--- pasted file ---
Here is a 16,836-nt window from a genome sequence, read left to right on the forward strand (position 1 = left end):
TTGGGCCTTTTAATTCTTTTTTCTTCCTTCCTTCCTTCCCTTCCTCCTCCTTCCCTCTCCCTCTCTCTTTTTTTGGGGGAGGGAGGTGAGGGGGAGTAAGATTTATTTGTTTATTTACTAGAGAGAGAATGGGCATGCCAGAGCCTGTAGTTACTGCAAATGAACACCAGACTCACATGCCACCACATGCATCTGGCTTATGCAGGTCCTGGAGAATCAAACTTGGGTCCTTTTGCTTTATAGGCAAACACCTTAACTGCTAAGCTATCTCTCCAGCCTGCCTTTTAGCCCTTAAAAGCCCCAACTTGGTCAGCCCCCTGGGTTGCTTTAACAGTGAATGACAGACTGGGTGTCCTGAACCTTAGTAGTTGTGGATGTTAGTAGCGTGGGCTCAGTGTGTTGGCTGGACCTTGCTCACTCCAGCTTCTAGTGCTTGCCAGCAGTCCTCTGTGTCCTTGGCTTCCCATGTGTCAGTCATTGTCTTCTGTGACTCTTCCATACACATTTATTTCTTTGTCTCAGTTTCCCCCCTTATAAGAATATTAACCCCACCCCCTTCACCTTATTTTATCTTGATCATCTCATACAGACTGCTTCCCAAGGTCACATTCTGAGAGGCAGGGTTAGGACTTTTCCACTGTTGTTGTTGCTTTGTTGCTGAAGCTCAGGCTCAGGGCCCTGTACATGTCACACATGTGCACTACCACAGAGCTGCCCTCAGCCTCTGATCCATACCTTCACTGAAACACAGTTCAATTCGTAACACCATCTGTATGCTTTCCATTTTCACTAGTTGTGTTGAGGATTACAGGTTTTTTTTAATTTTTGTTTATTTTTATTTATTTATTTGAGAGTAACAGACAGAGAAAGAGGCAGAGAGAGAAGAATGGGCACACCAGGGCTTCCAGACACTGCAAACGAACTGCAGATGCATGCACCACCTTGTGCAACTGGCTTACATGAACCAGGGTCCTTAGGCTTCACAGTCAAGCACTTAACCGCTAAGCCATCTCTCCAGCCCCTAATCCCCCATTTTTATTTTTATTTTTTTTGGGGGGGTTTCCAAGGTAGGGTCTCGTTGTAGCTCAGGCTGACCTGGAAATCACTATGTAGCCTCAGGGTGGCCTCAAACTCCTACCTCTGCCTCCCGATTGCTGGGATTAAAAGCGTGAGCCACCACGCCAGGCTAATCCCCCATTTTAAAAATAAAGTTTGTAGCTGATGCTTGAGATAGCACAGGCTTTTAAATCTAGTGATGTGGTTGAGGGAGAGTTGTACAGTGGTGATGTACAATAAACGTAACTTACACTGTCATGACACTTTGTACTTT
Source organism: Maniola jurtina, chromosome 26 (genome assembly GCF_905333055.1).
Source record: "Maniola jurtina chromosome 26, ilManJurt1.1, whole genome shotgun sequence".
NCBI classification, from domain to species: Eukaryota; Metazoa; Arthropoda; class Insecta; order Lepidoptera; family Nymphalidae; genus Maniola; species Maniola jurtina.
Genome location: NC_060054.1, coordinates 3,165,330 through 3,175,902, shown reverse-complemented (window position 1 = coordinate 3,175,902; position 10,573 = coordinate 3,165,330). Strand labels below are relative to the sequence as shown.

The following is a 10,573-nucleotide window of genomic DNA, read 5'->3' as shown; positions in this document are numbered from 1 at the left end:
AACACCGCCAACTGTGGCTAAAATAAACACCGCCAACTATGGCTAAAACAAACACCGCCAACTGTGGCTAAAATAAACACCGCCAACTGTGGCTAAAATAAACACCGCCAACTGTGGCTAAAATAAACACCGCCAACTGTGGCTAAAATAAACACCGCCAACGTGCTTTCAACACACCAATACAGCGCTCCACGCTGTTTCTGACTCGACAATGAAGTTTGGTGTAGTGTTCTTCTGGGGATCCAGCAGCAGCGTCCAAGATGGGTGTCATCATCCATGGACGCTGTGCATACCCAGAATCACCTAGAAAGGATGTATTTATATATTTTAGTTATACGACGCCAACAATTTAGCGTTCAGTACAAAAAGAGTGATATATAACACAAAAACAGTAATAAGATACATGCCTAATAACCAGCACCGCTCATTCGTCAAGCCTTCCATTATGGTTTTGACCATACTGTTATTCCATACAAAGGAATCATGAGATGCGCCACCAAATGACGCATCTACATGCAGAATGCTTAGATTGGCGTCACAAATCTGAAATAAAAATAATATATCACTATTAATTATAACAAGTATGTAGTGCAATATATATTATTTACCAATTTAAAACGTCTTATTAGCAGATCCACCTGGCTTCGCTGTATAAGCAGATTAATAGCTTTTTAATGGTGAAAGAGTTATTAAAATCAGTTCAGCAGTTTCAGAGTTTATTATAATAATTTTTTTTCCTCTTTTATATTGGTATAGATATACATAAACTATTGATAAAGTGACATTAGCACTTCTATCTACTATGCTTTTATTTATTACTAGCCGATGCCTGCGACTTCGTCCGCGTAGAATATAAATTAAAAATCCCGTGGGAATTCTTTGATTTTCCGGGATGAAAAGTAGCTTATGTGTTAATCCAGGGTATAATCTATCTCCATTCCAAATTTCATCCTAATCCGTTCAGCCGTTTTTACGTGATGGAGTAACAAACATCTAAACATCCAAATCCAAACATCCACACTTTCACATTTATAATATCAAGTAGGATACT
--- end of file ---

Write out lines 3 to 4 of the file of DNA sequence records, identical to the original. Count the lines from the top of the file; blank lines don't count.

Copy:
Source organism: Maniola jurtina, chromosome 26 (genome assembly GCF_905333055.1).
Source record: "Maniola jurtina chromosome 26, ilManJurt1.1, whole genome shotgun sequence".